Opening Remarks at the Ninth Regional 3R Forum in Asia
Your Excellency, General Surasak Karnjanarat, Minister for Natural Resources and Environment, Thailand,
Your Excellency, Mr. Tsukasa Akimoto, State Minister, Ministry of the Environment, Japan,
Ministers of the Environment from participating countries,
Very distinguished delegates,
It is a pleasure to be with you to focus on how we can build a more sustainable future for Asia and the Pacific. A future which depends on reconciling our need for economic growth with our ambition to reduce carbon emissions and to protect the environment. A future which is contingent on our ability to reduce, reuse and recycle waste; the 3 Rs which are the focus of this regional forum.
Asia and the Pacific’s remarkable economic transformation has been a story of rapid urbanisation. As urban populations and economies have expanded, material consumption has grown significantly. The ever-expanding volumes of waste have become a serious environmental, economic and health challenge. Our region’s material footprint per unit of GDP is twice the world average. By 2020, chemical production is set to increase by 45 percent. The amount of solid waste generated by our cities will double by 2025.
This challenge is transboundary. Plastic waste is an excellent example. 95 per cent of plastic in our oceans is transported by ten major rivers, eight of which are in our region. Plastic waste in our oceans have detrimental impacts on tourism, fishing and shipping industries. In the Asia-Pacific Economic Cooperation region alone, the impact is estimated at $1.3 billion a year. The improved management and recycling of plastic could save consumer goods companies some $4 billion per year.
Yet the opportunity to generate socio-economic and environmental value through sustainable waste management is largely untapped. To seize it, more sustainable waste-management systems are needed. Systems which can divert and recover precious plastic resources, reduce the quantity of waste in landfills and return resources to the production cycle. Such systems can transform waste into a valuable resource.
The United Nations Economic and Social Commission for Asia and the Pacific has been working with partners at national and local level to develop solutions for sustainable waste management. We have, for instance, supported cities in six countries develop small-scale, decentralized Integrated Resource Recovery Centres.
These are a cost effective, environmentally sustainable approach to solid waste. Based on local community participation and the adoption of 3R practices, the difference they can make is significant - from turning organic waste into compost for agriculture to the conversion of cooking oils into biodiesel. The bulk of solid waste in many cities is recyclable. If we could recycle it, our reliance on landfills and demand for precious raw materials would be much reduced.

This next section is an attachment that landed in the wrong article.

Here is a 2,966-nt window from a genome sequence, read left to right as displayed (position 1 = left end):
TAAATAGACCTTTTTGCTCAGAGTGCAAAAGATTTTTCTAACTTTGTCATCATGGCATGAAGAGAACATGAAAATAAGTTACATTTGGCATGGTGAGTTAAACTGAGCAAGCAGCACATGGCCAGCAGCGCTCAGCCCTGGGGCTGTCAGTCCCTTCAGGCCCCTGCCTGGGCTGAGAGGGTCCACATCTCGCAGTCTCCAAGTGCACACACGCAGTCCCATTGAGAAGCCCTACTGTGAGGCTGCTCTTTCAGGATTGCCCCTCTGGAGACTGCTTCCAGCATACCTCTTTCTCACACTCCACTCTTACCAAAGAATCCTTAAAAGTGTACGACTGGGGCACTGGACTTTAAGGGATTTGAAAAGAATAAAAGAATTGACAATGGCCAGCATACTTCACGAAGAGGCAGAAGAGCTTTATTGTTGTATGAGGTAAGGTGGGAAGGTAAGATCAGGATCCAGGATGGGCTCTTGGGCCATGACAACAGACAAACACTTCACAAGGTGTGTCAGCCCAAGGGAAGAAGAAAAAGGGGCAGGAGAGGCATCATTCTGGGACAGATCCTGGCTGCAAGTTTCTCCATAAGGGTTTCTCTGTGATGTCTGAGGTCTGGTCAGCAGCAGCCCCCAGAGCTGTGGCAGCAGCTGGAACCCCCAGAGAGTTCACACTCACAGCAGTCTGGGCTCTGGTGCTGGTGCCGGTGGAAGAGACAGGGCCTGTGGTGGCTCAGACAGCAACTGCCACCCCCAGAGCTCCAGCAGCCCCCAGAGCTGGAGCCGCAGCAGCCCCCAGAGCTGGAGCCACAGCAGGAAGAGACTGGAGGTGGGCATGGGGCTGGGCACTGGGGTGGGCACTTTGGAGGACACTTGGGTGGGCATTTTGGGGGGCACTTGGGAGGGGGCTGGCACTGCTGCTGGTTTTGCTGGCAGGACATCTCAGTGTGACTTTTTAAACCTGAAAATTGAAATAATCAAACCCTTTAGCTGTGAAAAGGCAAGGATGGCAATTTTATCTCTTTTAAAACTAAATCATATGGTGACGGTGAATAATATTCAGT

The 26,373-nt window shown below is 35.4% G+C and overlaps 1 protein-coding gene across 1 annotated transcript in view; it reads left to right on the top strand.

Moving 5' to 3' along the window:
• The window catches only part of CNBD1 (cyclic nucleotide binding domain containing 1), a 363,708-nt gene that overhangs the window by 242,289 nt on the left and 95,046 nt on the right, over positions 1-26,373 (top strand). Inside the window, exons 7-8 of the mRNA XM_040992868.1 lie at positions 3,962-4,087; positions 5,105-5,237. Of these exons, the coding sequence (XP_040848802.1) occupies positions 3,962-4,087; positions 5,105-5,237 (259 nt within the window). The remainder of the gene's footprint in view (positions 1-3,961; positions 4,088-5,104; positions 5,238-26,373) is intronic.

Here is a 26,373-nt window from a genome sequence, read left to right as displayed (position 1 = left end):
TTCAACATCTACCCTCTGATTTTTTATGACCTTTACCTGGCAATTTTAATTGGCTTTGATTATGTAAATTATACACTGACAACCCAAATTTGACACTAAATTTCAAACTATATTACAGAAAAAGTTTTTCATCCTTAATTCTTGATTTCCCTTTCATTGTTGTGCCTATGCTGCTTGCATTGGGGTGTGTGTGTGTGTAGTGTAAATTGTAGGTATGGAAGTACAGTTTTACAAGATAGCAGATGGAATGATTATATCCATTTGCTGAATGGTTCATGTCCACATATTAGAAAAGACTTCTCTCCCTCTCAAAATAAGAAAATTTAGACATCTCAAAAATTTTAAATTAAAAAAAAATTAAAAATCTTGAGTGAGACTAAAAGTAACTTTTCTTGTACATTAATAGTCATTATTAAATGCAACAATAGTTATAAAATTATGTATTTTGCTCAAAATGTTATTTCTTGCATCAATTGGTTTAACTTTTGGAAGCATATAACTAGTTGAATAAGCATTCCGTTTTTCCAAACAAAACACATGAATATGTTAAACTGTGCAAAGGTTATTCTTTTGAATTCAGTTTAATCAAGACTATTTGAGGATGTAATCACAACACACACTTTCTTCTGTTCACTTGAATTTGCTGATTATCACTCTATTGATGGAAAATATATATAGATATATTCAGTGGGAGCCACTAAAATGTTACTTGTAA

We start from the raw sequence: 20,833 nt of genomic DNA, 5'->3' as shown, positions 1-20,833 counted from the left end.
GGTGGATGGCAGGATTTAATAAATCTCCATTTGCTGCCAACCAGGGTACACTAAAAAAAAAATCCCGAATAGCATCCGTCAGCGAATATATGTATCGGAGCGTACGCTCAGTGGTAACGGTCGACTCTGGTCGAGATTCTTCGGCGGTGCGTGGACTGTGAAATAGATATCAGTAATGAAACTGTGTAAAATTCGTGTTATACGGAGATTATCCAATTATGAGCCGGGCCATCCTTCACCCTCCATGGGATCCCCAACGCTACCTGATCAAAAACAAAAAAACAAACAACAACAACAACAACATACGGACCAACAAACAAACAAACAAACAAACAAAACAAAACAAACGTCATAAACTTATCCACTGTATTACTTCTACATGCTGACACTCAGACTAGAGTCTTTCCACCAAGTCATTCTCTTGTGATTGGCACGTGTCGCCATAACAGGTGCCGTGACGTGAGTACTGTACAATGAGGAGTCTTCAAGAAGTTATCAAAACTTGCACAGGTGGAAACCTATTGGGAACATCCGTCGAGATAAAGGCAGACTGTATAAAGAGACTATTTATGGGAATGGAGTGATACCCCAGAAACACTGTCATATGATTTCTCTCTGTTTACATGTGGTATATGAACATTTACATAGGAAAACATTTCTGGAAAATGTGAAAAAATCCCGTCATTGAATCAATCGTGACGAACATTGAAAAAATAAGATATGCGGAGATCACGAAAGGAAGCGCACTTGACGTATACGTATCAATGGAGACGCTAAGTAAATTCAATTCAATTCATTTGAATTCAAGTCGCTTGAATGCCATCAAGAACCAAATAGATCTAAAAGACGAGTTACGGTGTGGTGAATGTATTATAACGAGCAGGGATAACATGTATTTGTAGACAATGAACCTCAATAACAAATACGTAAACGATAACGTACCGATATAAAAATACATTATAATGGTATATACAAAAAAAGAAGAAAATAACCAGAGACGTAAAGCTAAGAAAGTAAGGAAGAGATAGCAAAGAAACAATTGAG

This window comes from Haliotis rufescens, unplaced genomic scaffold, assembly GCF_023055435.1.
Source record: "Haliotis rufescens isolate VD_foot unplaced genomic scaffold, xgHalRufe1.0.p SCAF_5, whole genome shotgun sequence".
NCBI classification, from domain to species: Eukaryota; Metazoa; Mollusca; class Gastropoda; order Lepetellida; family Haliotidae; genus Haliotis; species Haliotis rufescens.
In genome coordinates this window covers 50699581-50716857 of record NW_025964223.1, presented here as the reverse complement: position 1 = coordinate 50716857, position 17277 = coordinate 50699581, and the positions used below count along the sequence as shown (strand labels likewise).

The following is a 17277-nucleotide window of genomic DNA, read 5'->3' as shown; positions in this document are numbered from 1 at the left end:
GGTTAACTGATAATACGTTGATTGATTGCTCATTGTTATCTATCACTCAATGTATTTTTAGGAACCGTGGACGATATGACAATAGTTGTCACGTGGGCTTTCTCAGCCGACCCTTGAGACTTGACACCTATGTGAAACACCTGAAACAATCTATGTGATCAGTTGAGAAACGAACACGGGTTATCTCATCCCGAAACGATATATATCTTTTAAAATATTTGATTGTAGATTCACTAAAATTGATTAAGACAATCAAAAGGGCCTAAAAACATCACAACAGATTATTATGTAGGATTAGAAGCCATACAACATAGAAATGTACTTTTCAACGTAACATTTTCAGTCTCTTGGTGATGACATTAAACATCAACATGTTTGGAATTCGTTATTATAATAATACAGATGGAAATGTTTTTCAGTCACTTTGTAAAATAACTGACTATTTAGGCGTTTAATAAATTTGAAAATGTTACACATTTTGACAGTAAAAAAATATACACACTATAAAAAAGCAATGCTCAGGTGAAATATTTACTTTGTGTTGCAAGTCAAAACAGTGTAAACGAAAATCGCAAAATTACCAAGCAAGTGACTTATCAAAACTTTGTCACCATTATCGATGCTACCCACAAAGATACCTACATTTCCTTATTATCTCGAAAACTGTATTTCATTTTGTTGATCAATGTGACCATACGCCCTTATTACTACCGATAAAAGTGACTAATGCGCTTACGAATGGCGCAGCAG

Significant public expenditure savings could also be achieved. Up to fifty percent of municipal budgets in low and middle-income countries are spent on solid waste management, with up to 90 percent of expenditures focused on waste collection. Savings from better waste management and materials recovery could be reinvested in infrastructure, health and education. By using organic waste to generate compost, landfills can be used for longer, reducing costs and improving crop yields.
As part of our effort to reduce plastic pollution, we are keen to work with cities in our region to return plastic resources into the production cycle by linking waste pickers in the informal economy to local authorities. We are partnering with the authorities of Bangkok and Pune in India, to develop an inclusive approach to managing plastic waste. Scaled up, this plastic waste recycling in the informal sector could help reduce plastic production and reduce greenhouse gas emissions.
In Pune, a cooperative of informal waste pickers saves the municipality about $12.5 million a year. That’s 50 percent of the entire three-year capital budget of Pune's solid waste management system. In Bangkok, informal waste pickers in the Sai Mai District prevent up to 19,000 tonnes of greenhouse gas emissions per year from the avoided fossil fuels in recovering plastic waste - equivalent to the annual emissions of 251 trucks and the charging 2.4 billion smartphones.
Ladies and gentlemen,
Turning waste into wealth will require innovation and tenacity. We will only be successful if we can build long term commitment from stakeholders across the board. A commitment to develop integrated waste management initiatives, regulations to manage the allocation or re-allocation of resources, and to support investment in advanced sorting equipment and collection infrastructure vital to reduce costs. Consumers, manufacturers, formal and informal waste workers, governments all have vital role to play in 3 R initiatives.
At the United Nations, we are committed to working with all of you to engineer waste and pollution out of our economy for a more sustainable future.
Thank you for your attention. I wish you a successful forum.